Musculoskeletal pain

In MS, disrupted nerve signals and overly sensitive motor neurons can lead to spasticity and/or painful muscle spams. Musculoskeletal pain caused by muscle spams, muscle weakness, physical stress on joints, or poor coordination are commonly associated with MS. These pains may be acute or chronic. When they show up suddenly, last only a brief period of time, and disappear rapidly, they are called paroxysmal symptoms. Paroxysmal symptoms may occur once or repeat over a longer period of time. If they show up repeatedly, that might be a sign of an MS relapse.

Treatment for MS pain

Common pharmacological management of neuropathic pain in MS includes anti-seizure drugs, corticosteroids, anti-spasticity drugs, or benzodiazepines. Antidepressant agents and opioids may help to modulate the experience of pain. Musculoskeletal pain may respond to physical therapy, stretching, spasticity medications, and conventional painkillers such as ibuprofen.

The MS hug: Definition and causes

The MS hug is a highly unpleasant, painful banding sensation that occurs anywhere around the torso. Some people in the online community have referred to the MS hug as the “Squeeze o’ Death.” Symptoms of the MS hug can show up anywhere on the torso, on one side or the other, or circling all the way around the body. The pain can range from mild numbness or tingling to excruciatingly sharp pain or pressure. Each person’s experience is unique and may even differ from one episode to the next.

Explanations of the cause of the MS hug vary. The pain may be neuropathic in origin such as dysesthesia (which is basically a really bad paresthesia). The pain might stem from extreme spasticity in the intercostal muscles of the rib cage. There are three layers of muscle fibers in the intercostal muscles that connect the ribs and assist with breathing. If these muscles are involved, symptoms may include chest tightening, difficulty breathing, and limited mobility.

What to do if you have the MS hug

If you suddenly experience chest pain or asthma-like symptoms, or you feel like a big snake is trying to squeeze the life out of you, don’t assume that it is your MS. Seek medical attention immediately. There may be another cause of your symptoms or pain. It’s better to err on the side of caution when your health is concerned......

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What is the MS Hug?

Wednesday, February 7, 2018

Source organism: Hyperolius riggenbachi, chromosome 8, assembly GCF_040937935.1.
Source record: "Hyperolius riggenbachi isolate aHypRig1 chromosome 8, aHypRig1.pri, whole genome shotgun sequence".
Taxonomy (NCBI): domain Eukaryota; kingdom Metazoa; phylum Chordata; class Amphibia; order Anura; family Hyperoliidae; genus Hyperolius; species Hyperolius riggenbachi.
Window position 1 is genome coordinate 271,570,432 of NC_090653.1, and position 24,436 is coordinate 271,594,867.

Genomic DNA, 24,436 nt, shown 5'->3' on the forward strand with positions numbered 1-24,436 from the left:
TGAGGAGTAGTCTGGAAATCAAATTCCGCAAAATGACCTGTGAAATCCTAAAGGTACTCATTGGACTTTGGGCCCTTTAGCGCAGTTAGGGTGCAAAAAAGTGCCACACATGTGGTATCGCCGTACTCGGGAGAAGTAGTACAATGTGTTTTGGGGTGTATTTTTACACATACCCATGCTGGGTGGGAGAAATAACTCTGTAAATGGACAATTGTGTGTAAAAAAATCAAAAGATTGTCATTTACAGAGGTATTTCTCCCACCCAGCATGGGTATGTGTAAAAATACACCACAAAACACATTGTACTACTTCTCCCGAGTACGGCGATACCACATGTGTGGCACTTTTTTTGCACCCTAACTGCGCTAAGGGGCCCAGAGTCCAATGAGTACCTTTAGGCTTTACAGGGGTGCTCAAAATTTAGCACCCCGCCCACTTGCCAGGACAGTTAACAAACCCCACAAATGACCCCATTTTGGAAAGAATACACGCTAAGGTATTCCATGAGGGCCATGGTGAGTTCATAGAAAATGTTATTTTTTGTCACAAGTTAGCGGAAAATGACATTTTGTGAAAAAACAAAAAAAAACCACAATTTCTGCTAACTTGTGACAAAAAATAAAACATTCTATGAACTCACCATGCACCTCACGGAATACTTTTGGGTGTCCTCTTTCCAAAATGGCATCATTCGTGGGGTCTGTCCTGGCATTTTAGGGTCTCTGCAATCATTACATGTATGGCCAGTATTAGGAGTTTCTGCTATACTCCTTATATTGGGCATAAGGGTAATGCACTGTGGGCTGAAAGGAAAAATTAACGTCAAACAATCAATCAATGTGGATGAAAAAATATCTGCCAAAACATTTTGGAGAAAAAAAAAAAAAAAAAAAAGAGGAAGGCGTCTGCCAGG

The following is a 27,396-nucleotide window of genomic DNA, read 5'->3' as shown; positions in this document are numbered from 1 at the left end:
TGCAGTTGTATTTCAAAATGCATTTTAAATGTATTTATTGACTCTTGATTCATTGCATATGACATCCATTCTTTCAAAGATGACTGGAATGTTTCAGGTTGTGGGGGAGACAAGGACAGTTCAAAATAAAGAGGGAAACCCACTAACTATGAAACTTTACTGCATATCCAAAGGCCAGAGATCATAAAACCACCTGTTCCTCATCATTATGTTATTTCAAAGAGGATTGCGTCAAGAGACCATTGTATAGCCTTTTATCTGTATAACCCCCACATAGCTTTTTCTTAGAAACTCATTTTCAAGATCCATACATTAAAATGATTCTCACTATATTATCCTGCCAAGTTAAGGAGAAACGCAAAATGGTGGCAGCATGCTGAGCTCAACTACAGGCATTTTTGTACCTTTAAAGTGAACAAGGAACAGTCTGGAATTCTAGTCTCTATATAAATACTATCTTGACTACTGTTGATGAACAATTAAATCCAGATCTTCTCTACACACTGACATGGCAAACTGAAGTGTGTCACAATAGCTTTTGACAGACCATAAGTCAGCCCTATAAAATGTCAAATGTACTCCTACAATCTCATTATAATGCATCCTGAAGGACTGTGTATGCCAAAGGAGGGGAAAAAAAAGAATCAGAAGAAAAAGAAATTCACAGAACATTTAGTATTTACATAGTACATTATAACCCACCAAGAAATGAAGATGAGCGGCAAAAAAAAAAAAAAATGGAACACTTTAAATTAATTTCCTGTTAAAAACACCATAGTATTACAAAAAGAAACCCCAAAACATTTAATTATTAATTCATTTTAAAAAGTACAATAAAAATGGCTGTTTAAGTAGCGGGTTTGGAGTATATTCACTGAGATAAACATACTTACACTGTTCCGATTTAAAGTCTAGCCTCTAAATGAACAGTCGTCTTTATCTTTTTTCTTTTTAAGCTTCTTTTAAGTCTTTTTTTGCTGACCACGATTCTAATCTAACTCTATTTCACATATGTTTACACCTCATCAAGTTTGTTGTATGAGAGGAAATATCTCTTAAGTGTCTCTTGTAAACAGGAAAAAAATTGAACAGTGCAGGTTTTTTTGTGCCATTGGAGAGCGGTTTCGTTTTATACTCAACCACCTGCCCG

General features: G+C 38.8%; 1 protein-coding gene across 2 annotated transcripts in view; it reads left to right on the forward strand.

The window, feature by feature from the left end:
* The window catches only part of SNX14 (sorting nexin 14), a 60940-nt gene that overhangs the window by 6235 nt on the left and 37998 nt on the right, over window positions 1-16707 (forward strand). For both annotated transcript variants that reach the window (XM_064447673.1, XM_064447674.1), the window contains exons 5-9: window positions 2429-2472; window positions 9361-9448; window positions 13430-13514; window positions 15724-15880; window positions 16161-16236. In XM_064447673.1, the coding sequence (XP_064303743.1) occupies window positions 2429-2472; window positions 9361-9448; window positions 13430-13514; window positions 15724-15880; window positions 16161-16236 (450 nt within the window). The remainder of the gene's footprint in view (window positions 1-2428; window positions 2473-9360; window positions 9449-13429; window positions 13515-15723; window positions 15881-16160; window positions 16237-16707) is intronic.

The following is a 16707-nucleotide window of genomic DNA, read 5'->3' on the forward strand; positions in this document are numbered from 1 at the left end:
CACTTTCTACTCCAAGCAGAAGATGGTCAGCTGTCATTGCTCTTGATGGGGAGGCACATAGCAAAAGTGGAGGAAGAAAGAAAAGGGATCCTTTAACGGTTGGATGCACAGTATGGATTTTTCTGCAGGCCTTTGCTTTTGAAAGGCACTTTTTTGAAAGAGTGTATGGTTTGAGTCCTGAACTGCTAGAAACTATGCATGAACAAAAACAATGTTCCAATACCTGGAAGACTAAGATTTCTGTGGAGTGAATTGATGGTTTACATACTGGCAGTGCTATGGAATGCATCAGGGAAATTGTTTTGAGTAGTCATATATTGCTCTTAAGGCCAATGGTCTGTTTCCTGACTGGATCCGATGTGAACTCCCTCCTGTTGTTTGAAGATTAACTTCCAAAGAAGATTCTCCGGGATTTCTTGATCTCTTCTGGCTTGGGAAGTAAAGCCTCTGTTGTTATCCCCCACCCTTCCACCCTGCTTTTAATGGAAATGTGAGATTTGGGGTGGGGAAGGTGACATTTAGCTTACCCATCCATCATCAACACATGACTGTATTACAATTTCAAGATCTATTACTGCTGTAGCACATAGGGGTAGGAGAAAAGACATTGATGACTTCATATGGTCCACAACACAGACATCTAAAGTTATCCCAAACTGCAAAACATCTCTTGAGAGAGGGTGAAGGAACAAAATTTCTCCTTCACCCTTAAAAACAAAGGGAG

Why Does the Neurologist Tap My Finger?

The neurologist is looking to see if there is a finger flexor response.  The finger flexor response is demonstrated by a sudden flexing of the thumb and/or index finger.  There are two ways to cause this response:
  • The doctor snaps or flicks the nail of the middle or 4th finger.  A positive finger flexor response elicited in this manner is known as the Hoffmann reflex or sign.
  • The doctor holds the middle finger while partially flexing it between his/her finger and thumb, then taps or flicks the underside of that finger.  A positive finger flexor response elicited in this manner is known as the Trömner sign.

What causes the thumb to flex?

The finger flexor response (Hoffmann relex or Trömner sign) is somewhat similar to the Babinski sign in that it is suggestive of a lesion or impingement along the corticospinal tract.

What is the corticospinal tract?

Very long nerve axons which originate in the part of the brain called the cerebral cortex travel through the brainstem, cross over at the top of the cervical spine and travel down each side of the spinal cord. This path is the corticospinal tract which is sometimes called the pyramidal tract since the area where the crossover of nerves occurs has a pyramid-like shape.

Corticospinal tract neurons are referred to as “upper motor neurons” but they do not control muscles directly. Neurons in the ventral horn that directly innervate (or stimulate) muscle are called lower motor neurons.  It is damage in lower motor neurons which causes atrophy of muscle, while damage in upper motor neurons does not.

How do the Hoffmann or Trömner signs differ from the Babinski sign?

Each of these signs indicate damage in the corticospinal tract. The Babinski sign indicates damage anywhere along the corticospinal tract. However, the Hoffman and Trömner signs are a bit more specific in that they indicate a lesion or damage above the C5 or C6 level of the cervical spine.

Read this post in its entirety:

MS Signs and Symptoms: What is the Hoffmann Reflex?